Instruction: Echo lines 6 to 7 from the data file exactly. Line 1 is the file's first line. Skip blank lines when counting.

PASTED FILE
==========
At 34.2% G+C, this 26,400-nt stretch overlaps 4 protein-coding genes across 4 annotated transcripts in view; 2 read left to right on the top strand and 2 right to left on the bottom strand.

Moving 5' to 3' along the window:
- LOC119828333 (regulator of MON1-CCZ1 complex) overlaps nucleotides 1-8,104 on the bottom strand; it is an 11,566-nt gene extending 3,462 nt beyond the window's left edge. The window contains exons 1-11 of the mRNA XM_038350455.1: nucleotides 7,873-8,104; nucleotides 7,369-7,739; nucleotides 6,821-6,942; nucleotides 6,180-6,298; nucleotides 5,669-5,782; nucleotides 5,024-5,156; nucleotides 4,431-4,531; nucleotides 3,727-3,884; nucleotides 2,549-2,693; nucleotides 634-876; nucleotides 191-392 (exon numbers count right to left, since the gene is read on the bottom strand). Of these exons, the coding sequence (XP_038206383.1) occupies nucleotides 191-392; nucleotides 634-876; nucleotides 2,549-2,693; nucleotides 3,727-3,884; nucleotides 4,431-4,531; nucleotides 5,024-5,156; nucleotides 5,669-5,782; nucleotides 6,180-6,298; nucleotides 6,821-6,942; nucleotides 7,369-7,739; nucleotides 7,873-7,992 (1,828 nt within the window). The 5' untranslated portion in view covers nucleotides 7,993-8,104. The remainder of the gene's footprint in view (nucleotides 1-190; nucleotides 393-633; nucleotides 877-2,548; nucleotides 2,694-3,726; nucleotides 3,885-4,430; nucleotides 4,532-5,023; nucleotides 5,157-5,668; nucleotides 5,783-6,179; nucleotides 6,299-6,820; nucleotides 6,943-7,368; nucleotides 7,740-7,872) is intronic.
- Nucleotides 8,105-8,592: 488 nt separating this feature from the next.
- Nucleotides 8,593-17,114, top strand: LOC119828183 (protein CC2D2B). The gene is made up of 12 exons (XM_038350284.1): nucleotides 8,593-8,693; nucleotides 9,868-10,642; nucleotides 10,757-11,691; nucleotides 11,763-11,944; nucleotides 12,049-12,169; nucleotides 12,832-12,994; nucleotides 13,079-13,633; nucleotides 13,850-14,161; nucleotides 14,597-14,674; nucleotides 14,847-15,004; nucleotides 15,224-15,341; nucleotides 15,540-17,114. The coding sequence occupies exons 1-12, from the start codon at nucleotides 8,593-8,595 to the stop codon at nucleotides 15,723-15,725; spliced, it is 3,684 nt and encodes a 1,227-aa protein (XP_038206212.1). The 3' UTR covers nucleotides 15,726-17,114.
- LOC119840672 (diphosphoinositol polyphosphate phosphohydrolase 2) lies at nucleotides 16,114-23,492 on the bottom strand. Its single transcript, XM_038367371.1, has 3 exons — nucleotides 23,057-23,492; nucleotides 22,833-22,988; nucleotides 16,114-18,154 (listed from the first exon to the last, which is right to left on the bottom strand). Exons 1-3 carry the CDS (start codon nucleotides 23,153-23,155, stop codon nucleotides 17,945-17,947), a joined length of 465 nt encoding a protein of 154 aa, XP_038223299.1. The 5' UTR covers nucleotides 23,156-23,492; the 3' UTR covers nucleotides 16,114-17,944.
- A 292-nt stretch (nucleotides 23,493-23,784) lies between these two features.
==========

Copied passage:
- LOC119840672 (diphosphoinositol polyphosphate phosphohydrolase 2) lies at nucleotides 16,114-23,492 on the bottom strand. Its single transcript, XM_038367371.1, has 3 exons — nucleotides 23,057-23,492; nucleotides 22,833-22,988; nucleotides 16,114-18,154 (listed from the first exon to the last, which is right to left on the bottom strand). Exons 1-3 carry the CDS (start codon nucleotides 23,153-23,155, stop codon nucleotides 17,945-17,947), a joined length of 465 nt encoding a protein of 154 aa, XP_038223299.1. The 5' UTR covers nucleotides 23,156-23,492; the 3' UTR covers nucleotides 16,114-17,944.
- A 292-nt stretch (nucleotides 23,493-23,784) lies between these two features.